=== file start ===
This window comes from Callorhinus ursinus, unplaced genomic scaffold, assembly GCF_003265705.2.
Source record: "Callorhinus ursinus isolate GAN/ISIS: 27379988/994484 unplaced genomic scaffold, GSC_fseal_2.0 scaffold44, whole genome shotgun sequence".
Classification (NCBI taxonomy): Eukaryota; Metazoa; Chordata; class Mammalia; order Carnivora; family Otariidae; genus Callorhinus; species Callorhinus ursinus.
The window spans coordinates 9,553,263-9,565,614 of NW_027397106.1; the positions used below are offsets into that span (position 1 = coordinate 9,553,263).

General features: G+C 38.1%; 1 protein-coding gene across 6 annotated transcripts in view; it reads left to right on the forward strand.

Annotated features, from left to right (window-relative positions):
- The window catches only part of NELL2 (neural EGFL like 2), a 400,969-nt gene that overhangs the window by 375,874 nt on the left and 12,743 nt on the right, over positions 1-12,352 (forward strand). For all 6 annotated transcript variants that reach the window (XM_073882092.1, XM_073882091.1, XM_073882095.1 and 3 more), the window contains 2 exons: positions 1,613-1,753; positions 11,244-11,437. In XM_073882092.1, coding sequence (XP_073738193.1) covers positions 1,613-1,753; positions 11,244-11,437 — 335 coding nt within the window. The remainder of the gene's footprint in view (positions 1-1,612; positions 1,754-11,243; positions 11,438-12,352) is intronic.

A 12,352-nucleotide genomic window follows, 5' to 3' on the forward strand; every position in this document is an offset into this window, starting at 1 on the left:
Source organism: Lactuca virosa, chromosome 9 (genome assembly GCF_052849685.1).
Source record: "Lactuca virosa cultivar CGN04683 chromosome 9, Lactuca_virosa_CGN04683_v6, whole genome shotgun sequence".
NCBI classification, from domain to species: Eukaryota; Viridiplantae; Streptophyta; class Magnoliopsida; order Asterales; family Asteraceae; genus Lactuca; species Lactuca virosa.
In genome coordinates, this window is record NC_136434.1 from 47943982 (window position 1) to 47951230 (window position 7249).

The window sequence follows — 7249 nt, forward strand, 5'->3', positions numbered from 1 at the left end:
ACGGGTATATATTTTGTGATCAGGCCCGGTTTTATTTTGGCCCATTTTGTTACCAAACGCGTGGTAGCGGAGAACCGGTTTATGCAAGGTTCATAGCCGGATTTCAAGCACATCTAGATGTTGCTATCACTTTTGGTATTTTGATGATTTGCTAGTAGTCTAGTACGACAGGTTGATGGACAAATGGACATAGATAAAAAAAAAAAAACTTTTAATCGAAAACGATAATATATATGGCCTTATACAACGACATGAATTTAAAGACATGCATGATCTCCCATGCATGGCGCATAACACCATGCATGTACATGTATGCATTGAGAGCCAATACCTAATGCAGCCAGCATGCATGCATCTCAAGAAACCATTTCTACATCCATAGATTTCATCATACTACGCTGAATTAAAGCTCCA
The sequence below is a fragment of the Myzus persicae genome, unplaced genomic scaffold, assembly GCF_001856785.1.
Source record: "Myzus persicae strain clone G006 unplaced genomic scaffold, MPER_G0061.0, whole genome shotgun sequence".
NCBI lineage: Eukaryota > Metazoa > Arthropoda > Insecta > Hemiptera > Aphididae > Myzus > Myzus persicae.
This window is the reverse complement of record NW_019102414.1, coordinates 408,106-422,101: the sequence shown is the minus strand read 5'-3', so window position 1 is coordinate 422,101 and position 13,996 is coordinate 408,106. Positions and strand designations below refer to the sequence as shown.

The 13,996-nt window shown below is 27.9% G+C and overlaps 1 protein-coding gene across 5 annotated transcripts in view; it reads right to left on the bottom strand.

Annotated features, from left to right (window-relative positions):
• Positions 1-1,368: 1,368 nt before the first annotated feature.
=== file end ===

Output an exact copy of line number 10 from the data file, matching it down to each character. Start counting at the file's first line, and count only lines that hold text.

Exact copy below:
Source record: "Lactuca virosa cultivar CGN04683 chromosome 9, Lactuca_virosa_CGN04683_v6, whole genome shotgun sequence".